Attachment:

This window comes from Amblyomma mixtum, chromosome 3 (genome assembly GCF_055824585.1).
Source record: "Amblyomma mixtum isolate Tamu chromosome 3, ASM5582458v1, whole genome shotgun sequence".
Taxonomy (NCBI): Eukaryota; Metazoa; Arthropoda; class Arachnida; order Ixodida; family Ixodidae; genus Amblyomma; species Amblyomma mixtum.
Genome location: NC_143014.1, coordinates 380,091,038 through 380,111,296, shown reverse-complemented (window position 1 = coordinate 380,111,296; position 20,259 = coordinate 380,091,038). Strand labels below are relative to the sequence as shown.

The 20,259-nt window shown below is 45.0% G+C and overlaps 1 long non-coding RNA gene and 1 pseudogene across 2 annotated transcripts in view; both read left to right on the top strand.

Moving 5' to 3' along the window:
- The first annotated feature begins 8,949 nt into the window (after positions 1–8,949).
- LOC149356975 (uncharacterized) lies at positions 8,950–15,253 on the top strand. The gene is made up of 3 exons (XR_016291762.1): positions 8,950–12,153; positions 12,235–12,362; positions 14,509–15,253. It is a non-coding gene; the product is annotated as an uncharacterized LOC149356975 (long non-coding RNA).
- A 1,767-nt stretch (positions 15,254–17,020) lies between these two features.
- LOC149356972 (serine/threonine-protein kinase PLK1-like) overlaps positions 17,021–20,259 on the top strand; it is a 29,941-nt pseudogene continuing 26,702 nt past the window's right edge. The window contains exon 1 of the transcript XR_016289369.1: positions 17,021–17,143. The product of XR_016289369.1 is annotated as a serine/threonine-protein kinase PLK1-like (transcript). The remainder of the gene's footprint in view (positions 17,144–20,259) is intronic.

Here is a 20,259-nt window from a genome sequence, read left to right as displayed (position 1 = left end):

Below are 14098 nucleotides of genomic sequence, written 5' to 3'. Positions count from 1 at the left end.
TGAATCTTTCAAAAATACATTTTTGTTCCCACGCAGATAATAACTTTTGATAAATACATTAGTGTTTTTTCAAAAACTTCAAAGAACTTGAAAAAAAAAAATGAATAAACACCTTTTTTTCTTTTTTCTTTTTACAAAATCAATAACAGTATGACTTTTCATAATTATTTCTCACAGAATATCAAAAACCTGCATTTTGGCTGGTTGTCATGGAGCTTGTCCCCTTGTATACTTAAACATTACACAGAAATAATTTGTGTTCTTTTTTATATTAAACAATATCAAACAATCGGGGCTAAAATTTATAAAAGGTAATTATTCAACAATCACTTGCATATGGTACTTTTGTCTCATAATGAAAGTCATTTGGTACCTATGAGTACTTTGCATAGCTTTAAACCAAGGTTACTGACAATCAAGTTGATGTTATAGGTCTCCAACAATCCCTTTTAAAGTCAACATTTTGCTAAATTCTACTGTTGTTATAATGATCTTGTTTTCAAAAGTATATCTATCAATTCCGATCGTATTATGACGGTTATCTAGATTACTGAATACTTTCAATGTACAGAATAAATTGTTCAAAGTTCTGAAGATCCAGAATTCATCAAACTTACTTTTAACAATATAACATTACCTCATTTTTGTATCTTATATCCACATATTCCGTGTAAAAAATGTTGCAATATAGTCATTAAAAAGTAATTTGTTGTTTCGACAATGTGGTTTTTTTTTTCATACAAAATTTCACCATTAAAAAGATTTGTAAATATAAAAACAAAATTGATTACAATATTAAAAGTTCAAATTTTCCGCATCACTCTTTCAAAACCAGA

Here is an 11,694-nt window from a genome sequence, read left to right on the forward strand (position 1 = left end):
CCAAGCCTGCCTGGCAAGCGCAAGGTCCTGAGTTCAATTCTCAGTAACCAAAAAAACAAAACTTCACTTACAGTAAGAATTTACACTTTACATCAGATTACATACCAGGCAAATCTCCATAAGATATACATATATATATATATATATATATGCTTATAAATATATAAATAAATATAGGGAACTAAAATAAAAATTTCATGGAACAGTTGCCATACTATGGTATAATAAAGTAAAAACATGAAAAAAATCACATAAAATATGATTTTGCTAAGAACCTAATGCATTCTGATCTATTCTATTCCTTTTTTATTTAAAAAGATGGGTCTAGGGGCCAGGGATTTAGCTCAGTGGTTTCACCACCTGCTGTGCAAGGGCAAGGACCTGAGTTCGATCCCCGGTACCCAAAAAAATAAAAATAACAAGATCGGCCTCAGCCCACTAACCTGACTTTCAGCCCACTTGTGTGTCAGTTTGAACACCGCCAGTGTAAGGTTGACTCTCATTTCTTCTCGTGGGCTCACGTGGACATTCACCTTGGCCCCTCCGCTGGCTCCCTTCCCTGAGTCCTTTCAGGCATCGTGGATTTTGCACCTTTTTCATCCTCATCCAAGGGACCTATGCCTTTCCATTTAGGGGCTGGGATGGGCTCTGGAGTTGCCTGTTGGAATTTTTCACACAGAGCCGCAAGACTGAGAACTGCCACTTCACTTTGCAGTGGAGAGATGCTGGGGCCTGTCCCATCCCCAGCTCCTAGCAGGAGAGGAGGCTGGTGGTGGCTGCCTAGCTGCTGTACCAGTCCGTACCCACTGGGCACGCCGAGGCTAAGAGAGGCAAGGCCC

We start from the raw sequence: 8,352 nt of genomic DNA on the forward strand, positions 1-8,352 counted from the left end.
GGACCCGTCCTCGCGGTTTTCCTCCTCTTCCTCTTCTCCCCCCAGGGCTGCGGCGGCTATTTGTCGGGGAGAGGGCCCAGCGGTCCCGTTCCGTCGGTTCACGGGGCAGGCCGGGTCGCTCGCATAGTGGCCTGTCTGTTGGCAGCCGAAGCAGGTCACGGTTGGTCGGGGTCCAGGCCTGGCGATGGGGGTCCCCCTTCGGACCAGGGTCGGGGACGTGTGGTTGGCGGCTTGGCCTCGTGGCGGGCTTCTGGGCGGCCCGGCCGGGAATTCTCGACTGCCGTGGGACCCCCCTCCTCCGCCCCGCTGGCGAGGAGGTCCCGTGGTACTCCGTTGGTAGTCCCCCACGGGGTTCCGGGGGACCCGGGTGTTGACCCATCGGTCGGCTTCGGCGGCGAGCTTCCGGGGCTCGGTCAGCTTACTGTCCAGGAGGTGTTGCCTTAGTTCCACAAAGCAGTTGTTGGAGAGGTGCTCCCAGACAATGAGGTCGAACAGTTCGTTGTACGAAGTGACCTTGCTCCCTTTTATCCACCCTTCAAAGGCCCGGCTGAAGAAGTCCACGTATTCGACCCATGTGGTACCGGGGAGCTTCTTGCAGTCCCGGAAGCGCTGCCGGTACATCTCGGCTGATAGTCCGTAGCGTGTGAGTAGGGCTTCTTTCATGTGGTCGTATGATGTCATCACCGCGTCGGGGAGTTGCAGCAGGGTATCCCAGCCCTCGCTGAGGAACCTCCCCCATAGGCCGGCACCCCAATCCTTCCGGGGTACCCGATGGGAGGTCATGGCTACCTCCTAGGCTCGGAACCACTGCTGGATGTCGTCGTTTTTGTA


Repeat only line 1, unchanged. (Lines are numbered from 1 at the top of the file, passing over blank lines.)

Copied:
This window comes from Amblyomma mixtum, chromosome 3 (genome assembly GCF_055824585.1).